GOP seeks rural edge W. Md. Democrats hope to survive Republican surge

House tone could shift

GOP could filibuster with gain of one seat in Senate tomorrow

November 02, 1998|By Michael Dresser | Michael Dresser,SUN STAFF

An article in The Sun yesterday incorrectly stated the number of seats the Republican Party would have to gain in today's election to sustain a filibuster in the state Senate against a reapportionment plan. To sustain a filibuster in the Senate normally takes at least 16 votes, but maintaining filibusters against redistricting plans require 19 votes under Senate rules.

The Sun regrets the error.

Four years ago, Democratic Del. D. Bruce Poole was nearly swamped in the Republican tide that swept through his pastoral district in Western Maryland. While Republican Ellen R. Sauerbrey took 64 percent of the Washington County vote in her first run for governor, Poole hung on for a third term by 76 votes.

Meanwhile, in neighboring Frederick County, which Sauerbrey won by a similar margin, Democrat Sue Hecht enjoyed a relative landslide as she swept into the House of Delegates by a margin of 234 votes.


This year, both Hecht and Poole are seeking re-election in districts with increased Republican registration. They fully expect Sauerbrey to crush Gov. Parris N. Glendening in their home counties. And both are the targets of aggressive GOP challenges.

"If I didn't start with one foot in a bear trap, it wouldn't be a race," Poole joked during a recent interview in Hagerstown.

Democratic leaders are hoping his and Hecht's strong local ties and political skills will help them survive in tomorrow's statewide elections.

The party's control of the House of Delegates is not in jeopardy. The Democratic majority in the House this term stands at 100-41.

However, the political tone of the House could shift somewhat if the GOP is successful in capturing a significant number of seats held by moderate to conservative Democrats. Republicans think they have a shot at about a dozen Democratic delegates in conservative districts.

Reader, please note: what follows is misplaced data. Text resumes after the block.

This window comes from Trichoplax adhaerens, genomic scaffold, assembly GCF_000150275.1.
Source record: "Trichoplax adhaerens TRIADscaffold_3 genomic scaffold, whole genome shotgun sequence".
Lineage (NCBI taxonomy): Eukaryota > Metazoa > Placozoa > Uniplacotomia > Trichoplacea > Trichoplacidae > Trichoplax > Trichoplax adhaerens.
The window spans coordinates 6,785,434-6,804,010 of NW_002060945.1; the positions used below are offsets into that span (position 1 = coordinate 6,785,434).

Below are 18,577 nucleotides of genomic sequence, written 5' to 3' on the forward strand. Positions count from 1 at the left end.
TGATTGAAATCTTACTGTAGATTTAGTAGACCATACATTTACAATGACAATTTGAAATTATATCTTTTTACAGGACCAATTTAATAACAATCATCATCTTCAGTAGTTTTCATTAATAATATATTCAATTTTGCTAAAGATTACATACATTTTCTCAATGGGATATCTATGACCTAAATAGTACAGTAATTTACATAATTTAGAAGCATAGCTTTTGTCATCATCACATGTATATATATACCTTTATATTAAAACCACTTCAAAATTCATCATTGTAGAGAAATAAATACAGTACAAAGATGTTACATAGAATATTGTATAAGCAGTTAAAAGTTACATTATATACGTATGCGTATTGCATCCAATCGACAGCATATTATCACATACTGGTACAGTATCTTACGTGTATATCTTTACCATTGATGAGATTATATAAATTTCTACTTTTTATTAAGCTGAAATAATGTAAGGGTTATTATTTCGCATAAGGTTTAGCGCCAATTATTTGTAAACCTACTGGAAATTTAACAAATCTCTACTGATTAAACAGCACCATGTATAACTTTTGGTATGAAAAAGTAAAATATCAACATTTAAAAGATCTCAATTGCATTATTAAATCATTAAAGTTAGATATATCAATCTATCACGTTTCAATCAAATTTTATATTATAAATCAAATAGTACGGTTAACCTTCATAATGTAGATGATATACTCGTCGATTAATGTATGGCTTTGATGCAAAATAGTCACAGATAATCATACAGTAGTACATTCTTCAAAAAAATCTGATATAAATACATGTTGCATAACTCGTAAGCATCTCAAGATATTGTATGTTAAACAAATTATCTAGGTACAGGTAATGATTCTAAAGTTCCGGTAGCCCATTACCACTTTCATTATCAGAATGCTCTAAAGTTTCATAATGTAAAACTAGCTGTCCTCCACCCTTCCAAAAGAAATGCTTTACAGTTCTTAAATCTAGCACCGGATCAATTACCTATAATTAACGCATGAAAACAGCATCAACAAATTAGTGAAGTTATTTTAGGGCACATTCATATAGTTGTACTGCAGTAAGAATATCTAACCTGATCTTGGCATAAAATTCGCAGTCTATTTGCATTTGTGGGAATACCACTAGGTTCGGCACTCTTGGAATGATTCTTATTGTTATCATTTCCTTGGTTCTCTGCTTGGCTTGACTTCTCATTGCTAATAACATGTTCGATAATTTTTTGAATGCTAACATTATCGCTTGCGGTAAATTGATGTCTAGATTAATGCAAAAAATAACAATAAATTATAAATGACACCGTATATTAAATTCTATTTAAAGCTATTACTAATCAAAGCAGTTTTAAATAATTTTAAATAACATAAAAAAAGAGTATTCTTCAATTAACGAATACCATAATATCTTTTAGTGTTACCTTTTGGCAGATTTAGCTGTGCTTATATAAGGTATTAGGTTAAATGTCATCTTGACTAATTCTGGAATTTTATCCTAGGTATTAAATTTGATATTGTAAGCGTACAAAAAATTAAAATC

These rural Democrats provide crucial support for House Speaker Casper R. Taylor Jr., one of their own. Without them, the speaker would have a much harder time staying in step with a more liberal Democratic caucus.

For his part, Taylor is optimistic. He predicts that the Democrats will pick up three to six seats in the House.

In the Senate, where Democrats hold a 32-15 edge, Republicans need to gain one seat to reach the level where they can sustain a filibuster -- especially on the crucial issue of reapportionment of all Maryland congressional and state legislative districts for the 2002 election. Here the battlegrounds are in suburban areas.

Senate Republicans pin their hopes on strong challenges to Democratic Sens. Edward J. Kasemeyer in Howard and Baltimore counties, Donald C. Fry in Harford County and Michael J. Collins in eastern Baltimore County. Democrats are confident they can defend those seats and hope to unseat Sens. C. Edward Middlebrooks in Anne Arundel County and Jean W. Roesser in Montgomery County, and to pick up an open GOP seat in Harford County.

In the House, Taylor is investing heavily in such delegates as Poole and Hecht, both of whom have received $4,000 contributions from the speaker's campaign fund. From the Republican point of view, Hecht's and Poole's districts and others like them are vital to their goal of making Maryland a true two-party state.

Kevin Igoe, a Republican political consultant, predicts the GOP will make modest gains in the House but not on the scale of 1990 or 1994.

But Hecht's and Poole's districts are ones he thinks are ripe for falling into Republican hands.

Igoe said Hecht's district -- 80 percent in Frederick County and 20 percent in Washington County -- has posted a net gain of almost 3,000 Republican voters since the last election. He said her record leaves her vulnerable to accusations that she is out of step with her district.

"She's got some bad votes. She voted for the [Ravens] stadium. She voted for Glendening's gun bill. She voted against Sauerbrey's tax bill," said Igoe, who is working for Republican challenger William Castle.

Hecht, the only Democrat in the three-member 3rd District delegation, faces a complicated race in which family names could play a large part. Her other Republican challenger is Joe Bartlett, the 28-year-old son of U.S. Rep. Roscoe G. Bartlett. One of her fellow Democratic nominees is Richard Stup, a relative of Anita Stup, a popular Republican delegate who is retiring. One of the three seats is almost certain to be retained by Republican Del. Louise V. Snodgrass.

Local Republicans are focusing their efforts on picking up Hecht's seat, even holding a "Hecht No!" rally in Frederick to mock her "Hecht Yes!" slogan.

But the 50-year-old Hecht, former director of a domestic violence shelter in Frederick, said she feels good about the race. She is unapologetic about her record -- including her staunch defense of abortion rights.

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